Meet the Candidate
Running For:State House
Occupation:Director of Governor's Office of Strategic Planning & Budgeting
Education:Masters in Public Administration, with a focus on state and local government finance and public management, from Syracuse University
Matt Gress is an Arizona conservative, running to represent us in the State House.
Matt believes in common sense principles like small government, balanced budgets and individual liberty. He’s running to protect the Arizona we know and love — one built on freedom, free enterprise and opportunity for all.
Like many, Matt came here from somewhere else — small town Oklahoma. The youngest of four, he was raised by a single mom in a single-wide trailer. Growing up, Matt’s family didn’t have much, but that never stopped them from dreaming big. Matt learned the value of hard work, to respect his elders and to count his blessings.
Matt worked his way through college driving school buses, and became the first in his family to earn a degree. While attending the University of Oklahoma, Matt was selected for the distinguished Harry S. Truman Scholarship — awarded to only one college student in each state who possesses leadership potential and a call to public service. After graduating, Matt was accepted to join Teach for America, a national teaching corps focused on serving in high-need, high-poverty schools. Matt taught high school English.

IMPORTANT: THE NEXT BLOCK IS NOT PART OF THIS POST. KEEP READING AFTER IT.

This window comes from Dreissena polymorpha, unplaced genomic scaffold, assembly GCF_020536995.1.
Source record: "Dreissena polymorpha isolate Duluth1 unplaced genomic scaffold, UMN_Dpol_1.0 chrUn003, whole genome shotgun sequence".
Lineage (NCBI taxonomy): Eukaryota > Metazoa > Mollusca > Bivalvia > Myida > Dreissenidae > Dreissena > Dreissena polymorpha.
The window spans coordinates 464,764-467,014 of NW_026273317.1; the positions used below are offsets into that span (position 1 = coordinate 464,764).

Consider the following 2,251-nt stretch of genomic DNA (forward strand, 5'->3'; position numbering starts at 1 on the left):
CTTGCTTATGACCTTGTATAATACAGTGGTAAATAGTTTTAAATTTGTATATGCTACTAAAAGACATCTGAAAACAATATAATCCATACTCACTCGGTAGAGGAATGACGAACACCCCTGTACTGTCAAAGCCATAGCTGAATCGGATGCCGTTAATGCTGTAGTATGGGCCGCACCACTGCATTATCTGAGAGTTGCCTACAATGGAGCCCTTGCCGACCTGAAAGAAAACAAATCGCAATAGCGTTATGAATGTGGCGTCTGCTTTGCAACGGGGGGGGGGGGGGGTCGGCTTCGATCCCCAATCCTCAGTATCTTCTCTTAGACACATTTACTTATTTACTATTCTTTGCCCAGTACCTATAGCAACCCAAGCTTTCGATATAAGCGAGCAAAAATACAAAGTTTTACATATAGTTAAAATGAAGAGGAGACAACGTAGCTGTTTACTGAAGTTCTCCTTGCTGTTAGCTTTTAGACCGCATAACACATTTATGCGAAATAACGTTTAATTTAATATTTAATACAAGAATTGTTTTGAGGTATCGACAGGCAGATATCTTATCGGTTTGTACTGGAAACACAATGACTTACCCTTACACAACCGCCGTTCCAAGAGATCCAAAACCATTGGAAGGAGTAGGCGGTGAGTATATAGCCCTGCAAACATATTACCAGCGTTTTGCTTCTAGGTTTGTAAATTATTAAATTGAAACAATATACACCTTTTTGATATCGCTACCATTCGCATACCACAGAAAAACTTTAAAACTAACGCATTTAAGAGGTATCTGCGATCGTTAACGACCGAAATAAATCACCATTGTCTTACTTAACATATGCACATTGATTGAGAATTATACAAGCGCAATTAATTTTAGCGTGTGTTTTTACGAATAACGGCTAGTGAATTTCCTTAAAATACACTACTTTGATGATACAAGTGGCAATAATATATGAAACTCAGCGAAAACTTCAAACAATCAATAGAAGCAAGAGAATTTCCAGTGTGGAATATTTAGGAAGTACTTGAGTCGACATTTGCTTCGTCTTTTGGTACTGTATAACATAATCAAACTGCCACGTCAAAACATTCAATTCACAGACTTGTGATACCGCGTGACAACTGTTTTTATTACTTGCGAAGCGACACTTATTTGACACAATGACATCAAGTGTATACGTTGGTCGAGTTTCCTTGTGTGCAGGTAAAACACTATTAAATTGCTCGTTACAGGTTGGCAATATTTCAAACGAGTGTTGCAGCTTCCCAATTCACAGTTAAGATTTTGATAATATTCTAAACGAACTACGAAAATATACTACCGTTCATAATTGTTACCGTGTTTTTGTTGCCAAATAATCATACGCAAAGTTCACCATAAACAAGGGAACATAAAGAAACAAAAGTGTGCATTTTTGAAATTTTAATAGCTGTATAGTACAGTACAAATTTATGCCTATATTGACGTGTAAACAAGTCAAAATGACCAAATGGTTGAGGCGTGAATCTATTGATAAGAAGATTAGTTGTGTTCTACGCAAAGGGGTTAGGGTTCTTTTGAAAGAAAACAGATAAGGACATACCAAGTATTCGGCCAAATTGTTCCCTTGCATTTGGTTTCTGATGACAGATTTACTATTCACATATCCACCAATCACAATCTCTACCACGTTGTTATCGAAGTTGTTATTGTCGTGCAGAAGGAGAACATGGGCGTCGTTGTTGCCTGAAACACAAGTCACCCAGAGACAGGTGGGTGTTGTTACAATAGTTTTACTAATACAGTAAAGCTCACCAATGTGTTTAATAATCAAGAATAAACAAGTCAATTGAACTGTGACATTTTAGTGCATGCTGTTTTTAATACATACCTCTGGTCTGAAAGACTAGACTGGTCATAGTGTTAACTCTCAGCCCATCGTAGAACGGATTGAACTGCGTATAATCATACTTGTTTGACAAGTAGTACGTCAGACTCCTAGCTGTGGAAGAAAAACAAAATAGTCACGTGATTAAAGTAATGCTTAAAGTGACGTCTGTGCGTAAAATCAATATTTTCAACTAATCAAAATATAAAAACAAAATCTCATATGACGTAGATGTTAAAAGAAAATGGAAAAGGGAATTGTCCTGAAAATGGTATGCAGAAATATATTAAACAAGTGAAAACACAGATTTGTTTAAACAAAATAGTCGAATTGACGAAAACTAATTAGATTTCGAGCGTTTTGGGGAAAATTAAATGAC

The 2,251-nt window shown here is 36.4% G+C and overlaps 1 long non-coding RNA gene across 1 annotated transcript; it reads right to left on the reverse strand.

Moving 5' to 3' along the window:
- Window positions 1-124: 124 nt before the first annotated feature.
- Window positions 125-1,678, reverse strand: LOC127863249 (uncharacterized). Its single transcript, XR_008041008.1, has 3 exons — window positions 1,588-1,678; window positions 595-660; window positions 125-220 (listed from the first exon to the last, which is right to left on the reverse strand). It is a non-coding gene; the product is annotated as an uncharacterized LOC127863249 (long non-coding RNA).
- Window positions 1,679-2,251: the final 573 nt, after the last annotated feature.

From 2017 to 2021, Matt served as a Governing Board Member in the Madison Elementary School District. While on the board, Matt fought to keep schools open during COVID-19, supported increased school choice and advocated for parents and taxpayers to have a seat at the table in curriculum, hiring decisions and budgeting, including expensive procurement contracts.
Matt is a budget hawk. He holds a Masters in Public Administration, with a focus on state and local government finance and public management, from Syracuse University. Here in Arizona, Matt has served as a faculty associate at Arizona State University and as a budget analyst at the Arizona State Capitol, learning exactly where our tax dollars go. Currently, he serves as the state’s top budget chief in the Arizona Governor’s Office of Strategic Planning and Budgeting.
Matt also has experience in energy, water and technology policy, previously serving as an advisor at the Arizona Corporation Commission, where he worked on issues related to expanding broadband, lowering energy rates, reducing regulations on small businesses, and enhancing the stability of our power grid.
Matt lives in Phoenix with his partner, Daniel, and is an active member of the local community. He is a proud Rotarian and past president of the Phoenix-Arcadia Rotary Club, a Flinn-Brown Civic Leadership Academy Fellow, a former board member of the Madison Education Foundation, and serves as a commissioner on the Maricopa County Planning and Zoning Commission.